I remember my first Year 11 Mathematics exam and being stumped by 53% in my first exam. I was distraught. I felt like I wouldn’t be able to excel in maths because how in the world would I be able to jump back up?
Lo and behold, I came first in my grade for Mathematics in Year 12 and managed to score a 98/100 in my HSC exam.
It may seem stressful and challenging to raise your ranking or grades in a short time but there are several ways you can improve other than practicing textbook questions and completing the chapter reviews.
Past Papers and Textbooks
You should aim to find as many Maths textbooks as you can to solve as many problems as you can - Fitzpatrick, Cambridge, Maths In Focus, Terry Lee. Maths In Focus is a good book to understand and get a grasp on the concepts of all topics through simpler questions. The Cambridge textbook does similar but has a bit more detail and includes more complex questions. Fitzpatrick also introduces the concepts well but in much more detail and has many more exam-like questions. Terry Lee, parallel to Fitzpatrick, includes high level exam questions but does not include sufficient concept explanations for a beginner student. You can find these textbooks at your local bookstore or perhaps your local library or school library.
Similarly to practicing textbook questions, you should aim to complete as many past papers as possible. I knew so many of my friends who disregarded past papers prior to 2019 because the syllabus changed but the old syllabus is still very much the same. You can still use older past papers to practice your calculus, finance calculations, trigonometry!
I aimed to complete one or two past papers per day. You want to have consistency in completing past papers and maintain a strict structure in your studying so you can constantly jog your mind and keep your brain ‘mathematically’ active. You can find past papers on several websites online or perhaps ask friends or cousins from other schools to send you past papers! Aim to complete HSC past papers first, then work with trial papers from other schools.
After you’ve completed a past paper or a question from the textbook, you always want to mark your work immediately and see which topics you struggled with. Make sure to mark the question with a circle or a star. You may highlight it as well so you can come back to the question later in the day or later in the week and do the question again to see if you remember how to solve the question. If it’s a textbook question, you can always write the questions you got wrong on a post-it note and stick it at the front of the textbook or the textbook chapter.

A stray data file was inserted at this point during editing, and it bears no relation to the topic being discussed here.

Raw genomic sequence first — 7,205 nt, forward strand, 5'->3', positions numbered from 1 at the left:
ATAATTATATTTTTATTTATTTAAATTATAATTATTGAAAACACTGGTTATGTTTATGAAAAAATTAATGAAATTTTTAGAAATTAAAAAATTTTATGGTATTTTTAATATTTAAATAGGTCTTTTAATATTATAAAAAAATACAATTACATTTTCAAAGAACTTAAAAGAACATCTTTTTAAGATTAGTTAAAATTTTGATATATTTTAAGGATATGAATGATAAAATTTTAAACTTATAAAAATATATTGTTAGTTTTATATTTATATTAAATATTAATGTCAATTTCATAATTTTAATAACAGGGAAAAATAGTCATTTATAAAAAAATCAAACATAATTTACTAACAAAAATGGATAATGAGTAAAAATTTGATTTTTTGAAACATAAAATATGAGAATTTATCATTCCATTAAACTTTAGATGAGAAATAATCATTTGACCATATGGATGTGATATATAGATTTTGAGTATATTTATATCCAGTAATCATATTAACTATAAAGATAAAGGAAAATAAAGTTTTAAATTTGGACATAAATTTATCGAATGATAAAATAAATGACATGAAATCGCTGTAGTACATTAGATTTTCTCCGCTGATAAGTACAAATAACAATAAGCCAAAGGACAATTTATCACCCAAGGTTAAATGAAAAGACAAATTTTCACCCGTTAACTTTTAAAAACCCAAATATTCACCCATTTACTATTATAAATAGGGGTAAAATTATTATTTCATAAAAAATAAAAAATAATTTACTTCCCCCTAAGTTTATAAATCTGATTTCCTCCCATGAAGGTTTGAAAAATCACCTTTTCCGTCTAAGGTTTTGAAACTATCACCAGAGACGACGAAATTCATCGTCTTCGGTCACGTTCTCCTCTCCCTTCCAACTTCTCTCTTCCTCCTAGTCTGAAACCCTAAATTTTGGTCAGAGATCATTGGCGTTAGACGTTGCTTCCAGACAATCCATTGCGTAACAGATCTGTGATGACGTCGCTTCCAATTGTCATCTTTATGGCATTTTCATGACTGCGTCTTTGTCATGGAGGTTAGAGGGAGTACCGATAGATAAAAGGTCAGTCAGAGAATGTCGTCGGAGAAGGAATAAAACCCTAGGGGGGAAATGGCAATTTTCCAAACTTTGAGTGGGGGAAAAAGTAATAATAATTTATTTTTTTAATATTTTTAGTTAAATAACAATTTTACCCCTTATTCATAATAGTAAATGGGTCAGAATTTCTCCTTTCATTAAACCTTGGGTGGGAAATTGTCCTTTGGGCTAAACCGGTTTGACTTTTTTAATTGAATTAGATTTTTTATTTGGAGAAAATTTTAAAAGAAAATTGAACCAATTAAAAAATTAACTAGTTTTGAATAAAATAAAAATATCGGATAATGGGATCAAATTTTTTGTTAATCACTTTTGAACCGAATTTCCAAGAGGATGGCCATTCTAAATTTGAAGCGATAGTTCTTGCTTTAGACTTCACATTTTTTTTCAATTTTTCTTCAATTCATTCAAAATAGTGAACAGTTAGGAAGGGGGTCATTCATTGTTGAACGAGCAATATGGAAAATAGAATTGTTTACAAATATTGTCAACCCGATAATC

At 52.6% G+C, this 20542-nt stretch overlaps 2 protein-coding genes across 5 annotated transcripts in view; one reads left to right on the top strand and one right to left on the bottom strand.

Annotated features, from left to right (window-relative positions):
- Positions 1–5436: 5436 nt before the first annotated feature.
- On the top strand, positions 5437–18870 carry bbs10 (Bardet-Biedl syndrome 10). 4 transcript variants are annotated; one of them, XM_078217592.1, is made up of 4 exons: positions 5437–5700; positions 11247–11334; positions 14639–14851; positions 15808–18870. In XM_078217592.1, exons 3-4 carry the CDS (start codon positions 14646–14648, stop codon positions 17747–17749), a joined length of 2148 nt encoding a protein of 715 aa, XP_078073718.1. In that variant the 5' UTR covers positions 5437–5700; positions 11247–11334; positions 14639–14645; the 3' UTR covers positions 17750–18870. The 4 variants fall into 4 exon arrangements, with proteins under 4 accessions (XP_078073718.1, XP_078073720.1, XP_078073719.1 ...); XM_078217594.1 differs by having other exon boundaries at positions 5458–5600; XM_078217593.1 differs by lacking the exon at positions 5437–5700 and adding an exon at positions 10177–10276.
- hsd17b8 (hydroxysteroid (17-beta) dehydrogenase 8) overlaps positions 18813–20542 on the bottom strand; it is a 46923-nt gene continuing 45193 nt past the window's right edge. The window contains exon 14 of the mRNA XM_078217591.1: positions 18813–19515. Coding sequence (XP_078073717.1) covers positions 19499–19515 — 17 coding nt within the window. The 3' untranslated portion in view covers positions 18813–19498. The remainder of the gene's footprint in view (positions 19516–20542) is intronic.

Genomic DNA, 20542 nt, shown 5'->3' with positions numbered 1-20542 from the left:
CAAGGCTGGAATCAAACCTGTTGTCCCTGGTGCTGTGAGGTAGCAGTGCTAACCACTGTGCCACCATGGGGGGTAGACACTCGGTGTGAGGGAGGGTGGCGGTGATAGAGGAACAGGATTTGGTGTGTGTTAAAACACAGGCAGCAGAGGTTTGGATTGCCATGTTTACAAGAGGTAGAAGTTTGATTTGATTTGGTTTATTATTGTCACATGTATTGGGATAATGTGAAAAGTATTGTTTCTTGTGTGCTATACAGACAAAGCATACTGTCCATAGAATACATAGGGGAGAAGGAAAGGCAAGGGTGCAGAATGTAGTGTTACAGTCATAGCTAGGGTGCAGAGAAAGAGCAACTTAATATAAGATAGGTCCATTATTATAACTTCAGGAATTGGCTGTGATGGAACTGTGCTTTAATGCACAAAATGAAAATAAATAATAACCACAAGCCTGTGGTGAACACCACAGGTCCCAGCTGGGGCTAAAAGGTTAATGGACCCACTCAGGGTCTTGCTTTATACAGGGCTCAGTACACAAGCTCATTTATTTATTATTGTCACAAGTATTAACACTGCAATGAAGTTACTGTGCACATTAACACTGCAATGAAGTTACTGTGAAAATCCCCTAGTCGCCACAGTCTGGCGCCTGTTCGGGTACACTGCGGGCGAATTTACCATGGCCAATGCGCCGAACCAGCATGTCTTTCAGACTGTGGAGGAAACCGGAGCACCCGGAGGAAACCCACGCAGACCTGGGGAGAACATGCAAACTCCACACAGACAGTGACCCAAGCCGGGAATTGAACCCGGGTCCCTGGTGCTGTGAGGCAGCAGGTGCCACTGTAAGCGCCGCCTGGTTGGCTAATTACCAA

My mother always told me to ‘own’ my questions. By understanding how to solve the question and what steps to take in approaching the question you got incorrect, you can own the question!
Stuck on a question?
If you’re ever stuck on a question, have a look at your working out and see where you went wrong. Otherwise, have a look at the mathematics reference sheet and see how else you could change a formula to fit the question, or perhaps use several formulas, adjust them, and try to fit them into what the question is asking from you.
For HSC Mathematics exams, they’ve included a lot more worded and real-life scenario questions that may seem difficult to digest at once or comprehend completely. You want to read the wording slowly and highlight or underline keywords and numerical values from the text.
If you’re completely stuck on how to do a question or a concept, go back to your textbook and make sure to read up on the theoretical content at the beginning of each section of the textbook and re-do the questions. This may seem tedious to re-solve the questions but it won’t hurt just to complete a few of those questions!
You want to have consistency with your studying! You may focus on one subject at a time closer towards exam days but during the term, you want to continue completing as many questions or past papers as possible every day. If it’s difficult to stay consistent, especially during lockdown, try to add your friends on a studying app like ‘Forest’ and record your studying times to stay productive, away from your phone, as well as still keeping in touch with your friends and how they’re doing.
Remember, even if you’re unfulfilled or believe you have a middling rank or mark, your grades are 50% of your total HSC mark so you can always make it up in your HSC exam! We’ll go through that in the next couple of articles. In the meantime, make sure to check out other HSC blogs as they have useful tips and tricks that you can also use.